still have to learn a lot about (efficient, parallel) MD.

you can find a quick summary of how to go from
a naiive MD implementation (like yours) to something
more efficient and parallel (up to using a cell list) in
this presentation (and also code examples for everything).

http://docs.google.com/viewer?a=v&pid=sites&srcid=ZGVmYXVsdGRvbWFpbnxha29obG1leXxneDo1OTQ0NTkzM2M1ZmY4ODA3&pli=1

and then i *strongly* suggest you read up the rest
about verlet lists and all the tricks of the trade in
a proper text book and steve's papers on the fundamental
ideas in the LAMMPS parallelization. failing to do
so will just make you misunderstand the code over
and over again.

cheers,
     axel.

Dear Axel,
Thanks for your detail comments and links, they were really useful to me.
I studied the ghost atom concept and the veret list and I am going to apply them. However, I want to make sure that the principles I am using work 100% correctly before making my code smarter.
Now, for a single processor the ghost atoms work the same as the periodic images. That means if I wrap the molecules dimension I must get those of ghost atoms (please correct me if I am wrong). I want to output the forces for 300 atoms (including all atoms and their equivalent ghosts). I mean, if I print (let’s say) f[0][0], it’s value show all the force counted for atom 0 either considered as owned or ghost with other ids (just want to see what the overall forces turned out to be)

Thanks again for you help
emily

Dear Axel,
Thanks for your detail comments and links, they were really useful to me.
I studied the ghost atom concept and the veret list and I am going to apply
them. However, I want to make sure that the principles I am using work 100%
correctly before making my code smarter.
Now, for a single processor the ghost atoms work the same as the periodic
images. That means if I wrap the molecules dimension I must get those of
ghost atoms (please correct me if I am wrong). I want to output the forces
for 300 atoms (including all atoms and their equivalent ghosts). I mean, if
I print (let's say) f[0][0], it's value show all the force counted for atom
*0* either considered as owned or ghost with other ids (just want to see
what the overall forces turned out to be)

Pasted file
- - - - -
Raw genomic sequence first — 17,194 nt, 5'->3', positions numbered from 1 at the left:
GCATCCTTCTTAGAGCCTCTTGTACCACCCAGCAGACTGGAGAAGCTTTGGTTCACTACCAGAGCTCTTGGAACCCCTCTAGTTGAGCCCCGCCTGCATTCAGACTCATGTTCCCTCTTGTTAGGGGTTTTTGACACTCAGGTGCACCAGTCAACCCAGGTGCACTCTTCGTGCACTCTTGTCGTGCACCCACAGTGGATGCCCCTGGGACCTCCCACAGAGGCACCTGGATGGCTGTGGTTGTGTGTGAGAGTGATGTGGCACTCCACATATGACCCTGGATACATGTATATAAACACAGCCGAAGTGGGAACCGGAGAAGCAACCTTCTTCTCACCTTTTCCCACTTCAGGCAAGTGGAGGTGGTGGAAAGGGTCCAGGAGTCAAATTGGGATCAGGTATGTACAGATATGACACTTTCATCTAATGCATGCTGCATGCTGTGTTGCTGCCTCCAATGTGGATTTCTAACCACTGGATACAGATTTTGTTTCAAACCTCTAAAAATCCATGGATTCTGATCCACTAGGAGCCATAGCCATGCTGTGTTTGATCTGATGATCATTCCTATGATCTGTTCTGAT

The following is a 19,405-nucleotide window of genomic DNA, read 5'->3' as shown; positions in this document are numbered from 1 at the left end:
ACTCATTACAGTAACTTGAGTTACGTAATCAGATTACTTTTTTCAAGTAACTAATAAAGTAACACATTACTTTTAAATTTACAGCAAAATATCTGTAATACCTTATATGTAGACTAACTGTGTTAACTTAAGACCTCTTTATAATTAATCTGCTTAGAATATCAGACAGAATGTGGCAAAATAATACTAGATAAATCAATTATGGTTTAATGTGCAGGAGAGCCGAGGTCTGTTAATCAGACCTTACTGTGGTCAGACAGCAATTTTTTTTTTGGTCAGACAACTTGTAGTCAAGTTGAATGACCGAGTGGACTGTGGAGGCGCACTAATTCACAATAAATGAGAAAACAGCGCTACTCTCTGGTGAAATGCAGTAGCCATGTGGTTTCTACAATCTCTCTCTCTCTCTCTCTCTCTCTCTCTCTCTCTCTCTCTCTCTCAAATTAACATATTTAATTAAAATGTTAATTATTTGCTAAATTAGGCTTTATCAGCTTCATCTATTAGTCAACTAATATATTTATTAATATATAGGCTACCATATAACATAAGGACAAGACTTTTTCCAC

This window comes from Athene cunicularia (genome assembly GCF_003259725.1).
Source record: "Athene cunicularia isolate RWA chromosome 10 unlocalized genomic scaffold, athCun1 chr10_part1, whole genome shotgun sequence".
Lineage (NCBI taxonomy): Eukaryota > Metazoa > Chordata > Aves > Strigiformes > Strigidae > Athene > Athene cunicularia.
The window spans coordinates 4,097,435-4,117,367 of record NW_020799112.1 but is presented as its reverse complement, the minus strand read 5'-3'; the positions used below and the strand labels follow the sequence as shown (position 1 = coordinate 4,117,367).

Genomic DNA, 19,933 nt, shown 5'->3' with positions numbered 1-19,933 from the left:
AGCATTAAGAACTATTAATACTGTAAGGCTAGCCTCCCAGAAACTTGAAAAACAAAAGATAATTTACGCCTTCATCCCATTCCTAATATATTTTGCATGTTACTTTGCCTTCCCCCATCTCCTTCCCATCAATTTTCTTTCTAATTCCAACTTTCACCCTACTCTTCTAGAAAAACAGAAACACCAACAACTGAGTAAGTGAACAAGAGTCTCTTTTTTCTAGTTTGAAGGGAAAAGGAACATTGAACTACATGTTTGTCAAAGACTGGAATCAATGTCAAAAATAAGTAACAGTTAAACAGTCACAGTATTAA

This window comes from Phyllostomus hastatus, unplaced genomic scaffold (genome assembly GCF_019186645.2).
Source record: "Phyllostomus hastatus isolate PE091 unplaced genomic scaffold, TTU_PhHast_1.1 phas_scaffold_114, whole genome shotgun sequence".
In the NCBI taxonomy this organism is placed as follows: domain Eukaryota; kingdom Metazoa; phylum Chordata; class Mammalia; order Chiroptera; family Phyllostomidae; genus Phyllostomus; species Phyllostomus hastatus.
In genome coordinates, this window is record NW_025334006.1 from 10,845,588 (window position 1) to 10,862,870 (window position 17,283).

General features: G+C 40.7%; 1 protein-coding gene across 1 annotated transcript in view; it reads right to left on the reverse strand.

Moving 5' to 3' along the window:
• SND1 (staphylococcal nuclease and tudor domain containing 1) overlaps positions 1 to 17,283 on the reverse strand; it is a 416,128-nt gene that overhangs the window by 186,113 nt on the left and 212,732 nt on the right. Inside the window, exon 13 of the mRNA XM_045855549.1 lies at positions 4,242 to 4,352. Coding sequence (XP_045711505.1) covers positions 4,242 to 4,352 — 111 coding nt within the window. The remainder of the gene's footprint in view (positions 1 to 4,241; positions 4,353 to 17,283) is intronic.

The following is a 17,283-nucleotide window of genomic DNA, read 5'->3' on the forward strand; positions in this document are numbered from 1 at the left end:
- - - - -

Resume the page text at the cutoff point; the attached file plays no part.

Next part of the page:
i cannot answer your question. you are far too vague.
at the end of the force computation all required forces
are in the f- arrays of the "local" atoms. if newton_pair
is off, this is directly the case, if newton_pair
is on, then you need to wait until after
comm->reverse_comm() is called to have the contributions
computed on atoms in neighboring domains.

it is a *very* bad idea to think of lammps as a single processor code
that knows about the entire system.

axel.

Dear Axel,
Thanks for your guides. Turning the newton off I could match my forces with lammps. Now I am ready to implement the neighbor list.

However, doing so (turning the newton off) the pairwise energy changed from ~1063 to ~1120 kcal/mol. Is this a bug? Based on the documentation and your remarks everything should be the same with both newton on and off and only the method is less efficient, so what could be the reason?

Thanks again
Emily

Dear Axel,
Thanks for your guides. Turning the newton off I could match my forces with
lammps. Now I am ready to implement the neighbor list.

huh??? why do we need another neighbor list implementation?

However, doing so (turning the newton off) the pairwise energy changed from
~1063 to ~1120 kcal/mol. Is this a bug? Based on the documentation and your

changed where for what input?

remarks everything should be the same with both newton on and off and only
the method is less efficient, so what could be the reason?

the energy is the same unless there is a bug.
i am *very* tired of answering vague questions
about stuff that i don't ever get to see.

if you get the wrong results, most likely you
made a mistake. i am neither psychic nor
do i own a proper crystal ball.

if you want help, you have to help people
to help you by providing proper information.
if you don't want to do this, you have to
learn how to help yourself.

axel.